In September 1944, 159 of the American POWs at Palawan were returned to Manila. The Japanese estimated that the remaining 150 men could complete the arduous labor on the airfield, hauling and crushing coral gravel by hand and pouring concrete seven days a week. The total area to be cleared was approximately 2,400 yards by 225 yards, with the actual airstrip measuring 1,530 yards long and 75 yards wide. The men also repaired trucks and performed a variety of maintenance tasks in addition to logging and other heavy labor. Late in September, General Shiyoku Kou, in charge of all POWs in the Philippines, ordered the remaining 150 Americans returned to Manila, but that order was not carried out until mid-October, even though transportation was available.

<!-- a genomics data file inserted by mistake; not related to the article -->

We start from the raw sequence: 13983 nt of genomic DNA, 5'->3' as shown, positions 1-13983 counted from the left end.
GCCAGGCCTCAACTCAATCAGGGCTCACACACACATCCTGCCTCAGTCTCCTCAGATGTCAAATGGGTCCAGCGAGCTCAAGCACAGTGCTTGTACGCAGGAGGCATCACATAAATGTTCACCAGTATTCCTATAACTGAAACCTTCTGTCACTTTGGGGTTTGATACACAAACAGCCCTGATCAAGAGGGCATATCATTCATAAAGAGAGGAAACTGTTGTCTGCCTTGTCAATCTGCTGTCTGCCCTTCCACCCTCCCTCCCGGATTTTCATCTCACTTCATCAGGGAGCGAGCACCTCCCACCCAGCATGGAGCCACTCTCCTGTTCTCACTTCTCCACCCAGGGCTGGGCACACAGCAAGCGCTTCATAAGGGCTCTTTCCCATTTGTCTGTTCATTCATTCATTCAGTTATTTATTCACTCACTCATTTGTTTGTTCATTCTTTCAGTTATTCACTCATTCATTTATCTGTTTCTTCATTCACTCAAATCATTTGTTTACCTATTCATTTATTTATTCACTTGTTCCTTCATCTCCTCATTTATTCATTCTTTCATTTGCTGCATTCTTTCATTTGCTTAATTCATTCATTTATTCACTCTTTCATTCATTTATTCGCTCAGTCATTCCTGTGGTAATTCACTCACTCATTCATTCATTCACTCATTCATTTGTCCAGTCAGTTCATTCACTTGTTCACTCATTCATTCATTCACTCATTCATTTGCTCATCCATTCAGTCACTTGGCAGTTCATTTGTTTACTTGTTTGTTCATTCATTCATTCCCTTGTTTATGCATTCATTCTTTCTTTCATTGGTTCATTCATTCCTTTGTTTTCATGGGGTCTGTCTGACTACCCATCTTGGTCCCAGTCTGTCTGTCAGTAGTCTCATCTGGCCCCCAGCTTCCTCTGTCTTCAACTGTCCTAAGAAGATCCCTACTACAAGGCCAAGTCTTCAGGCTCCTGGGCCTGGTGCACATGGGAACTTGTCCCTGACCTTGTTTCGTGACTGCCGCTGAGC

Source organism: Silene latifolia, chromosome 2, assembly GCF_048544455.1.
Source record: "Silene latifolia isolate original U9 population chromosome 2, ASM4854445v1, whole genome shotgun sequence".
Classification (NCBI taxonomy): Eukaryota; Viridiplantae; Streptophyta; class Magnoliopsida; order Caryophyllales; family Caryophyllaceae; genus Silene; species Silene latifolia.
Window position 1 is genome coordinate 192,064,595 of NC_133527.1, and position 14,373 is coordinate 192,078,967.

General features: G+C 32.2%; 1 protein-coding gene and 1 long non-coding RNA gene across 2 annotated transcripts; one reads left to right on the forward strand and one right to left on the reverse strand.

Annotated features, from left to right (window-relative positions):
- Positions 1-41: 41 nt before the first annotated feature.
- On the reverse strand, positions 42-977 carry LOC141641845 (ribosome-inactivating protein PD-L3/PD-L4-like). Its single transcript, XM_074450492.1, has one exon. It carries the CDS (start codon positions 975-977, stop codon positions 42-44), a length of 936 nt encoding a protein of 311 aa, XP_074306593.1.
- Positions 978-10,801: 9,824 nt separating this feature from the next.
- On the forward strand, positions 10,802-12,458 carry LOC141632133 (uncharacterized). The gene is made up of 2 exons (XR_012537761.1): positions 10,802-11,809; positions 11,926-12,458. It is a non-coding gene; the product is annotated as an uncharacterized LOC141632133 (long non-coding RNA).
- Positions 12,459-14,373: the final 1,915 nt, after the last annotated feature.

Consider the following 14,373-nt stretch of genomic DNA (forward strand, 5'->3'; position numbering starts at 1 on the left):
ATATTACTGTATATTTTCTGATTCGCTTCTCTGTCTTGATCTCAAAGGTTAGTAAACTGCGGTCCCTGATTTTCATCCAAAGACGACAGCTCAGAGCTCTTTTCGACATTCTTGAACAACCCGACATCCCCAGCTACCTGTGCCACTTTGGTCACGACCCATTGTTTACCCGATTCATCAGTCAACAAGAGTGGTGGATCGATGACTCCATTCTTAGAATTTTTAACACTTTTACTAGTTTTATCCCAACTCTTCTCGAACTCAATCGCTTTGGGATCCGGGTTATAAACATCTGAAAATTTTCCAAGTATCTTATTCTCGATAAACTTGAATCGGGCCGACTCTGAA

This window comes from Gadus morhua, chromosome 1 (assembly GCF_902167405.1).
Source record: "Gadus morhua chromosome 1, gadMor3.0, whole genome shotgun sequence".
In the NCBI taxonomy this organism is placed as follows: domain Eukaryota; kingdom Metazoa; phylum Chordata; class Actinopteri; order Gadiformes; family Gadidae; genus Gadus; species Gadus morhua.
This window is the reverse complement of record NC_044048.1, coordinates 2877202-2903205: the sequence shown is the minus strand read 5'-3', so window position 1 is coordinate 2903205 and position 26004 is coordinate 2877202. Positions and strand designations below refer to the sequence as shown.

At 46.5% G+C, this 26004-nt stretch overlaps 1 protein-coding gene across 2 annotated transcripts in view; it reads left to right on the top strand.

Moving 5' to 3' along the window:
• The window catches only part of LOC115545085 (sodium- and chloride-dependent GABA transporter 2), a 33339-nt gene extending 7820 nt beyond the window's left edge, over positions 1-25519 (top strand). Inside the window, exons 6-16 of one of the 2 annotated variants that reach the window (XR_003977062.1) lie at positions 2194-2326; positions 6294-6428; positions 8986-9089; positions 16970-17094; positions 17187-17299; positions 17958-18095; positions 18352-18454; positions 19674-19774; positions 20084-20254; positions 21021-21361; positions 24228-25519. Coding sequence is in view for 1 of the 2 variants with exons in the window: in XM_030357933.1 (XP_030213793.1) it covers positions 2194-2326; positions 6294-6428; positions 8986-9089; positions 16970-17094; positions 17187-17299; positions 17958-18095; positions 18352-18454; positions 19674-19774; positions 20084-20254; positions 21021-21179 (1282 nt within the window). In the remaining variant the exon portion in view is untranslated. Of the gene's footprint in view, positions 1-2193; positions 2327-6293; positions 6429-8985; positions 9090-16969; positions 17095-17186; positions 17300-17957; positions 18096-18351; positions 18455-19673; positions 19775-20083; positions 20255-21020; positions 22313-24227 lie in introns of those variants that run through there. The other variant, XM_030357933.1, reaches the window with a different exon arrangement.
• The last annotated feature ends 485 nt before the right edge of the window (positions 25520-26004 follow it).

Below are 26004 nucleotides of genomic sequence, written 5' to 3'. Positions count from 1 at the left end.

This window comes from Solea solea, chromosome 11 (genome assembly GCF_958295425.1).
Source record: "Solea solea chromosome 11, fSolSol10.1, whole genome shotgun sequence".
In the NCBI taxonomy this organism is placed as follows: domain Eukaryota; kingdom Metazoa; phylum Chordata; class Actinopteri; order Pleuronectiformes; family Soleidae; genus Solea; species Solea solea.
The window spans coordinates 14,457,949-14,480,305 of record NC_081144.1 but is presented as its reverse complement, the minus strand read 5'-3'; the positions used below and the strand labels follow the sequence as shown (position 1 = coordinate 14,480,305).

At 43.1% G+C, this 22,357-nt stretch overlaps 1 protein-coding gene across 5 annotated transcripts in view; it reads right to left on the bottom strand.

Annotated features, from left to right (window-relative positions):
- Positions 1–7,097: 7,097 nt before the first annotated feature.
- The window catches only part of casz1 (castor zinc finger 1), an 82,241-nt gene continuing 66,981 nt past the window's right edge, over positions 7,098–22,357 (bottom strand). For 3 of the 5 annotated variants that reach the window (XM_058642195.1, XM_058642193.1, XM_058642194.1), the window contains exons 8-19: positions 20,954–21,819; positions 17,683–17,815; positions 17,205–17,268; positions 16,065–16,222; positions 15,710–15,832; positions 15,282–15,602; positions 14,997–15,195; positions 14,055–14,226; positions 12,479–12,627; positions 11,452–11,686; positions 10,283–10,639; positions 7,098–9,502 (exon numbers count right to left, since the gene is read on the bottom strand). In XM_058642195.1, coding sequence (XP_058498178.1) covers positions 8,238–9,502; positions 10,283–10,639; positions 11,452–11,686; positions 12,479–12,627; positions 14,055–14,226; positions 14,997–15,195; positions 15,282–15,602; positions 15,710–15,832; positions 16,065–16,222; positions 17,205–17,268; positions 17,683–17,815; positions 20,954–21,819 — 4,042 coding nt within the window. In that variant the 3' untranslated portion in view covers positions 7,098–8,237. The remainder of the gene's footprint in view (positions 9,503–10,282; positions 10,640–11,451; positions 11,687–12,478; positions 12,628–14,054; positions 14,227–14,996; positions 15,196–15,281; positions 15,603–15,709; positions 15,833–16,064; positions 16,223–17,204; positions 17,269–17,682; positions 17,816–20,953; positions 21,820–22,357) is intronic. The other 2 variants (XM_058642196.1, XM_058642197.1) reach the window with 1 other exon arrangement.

An attack by a single American Consolidated B-24 Liberator bomber on October 19, 1944, sank two enemy ships and damaged several planes at Palawan. More Liberators returned on October 28 and destroyed 60 enemy aircraft on the ground. While American morale in the camp soared, the treatment of the prisoners by the Japanese grew worse, and their rations were cut. After initially refusing the prisoners’ request, the Japanese reluctantly allowed the Americans to paint American Prisoner of War Camp on the roof of their barracks. This gave the prisoners some measure of protection from American air attacks. The Japanese then stowed their own supplies under the POW barracks.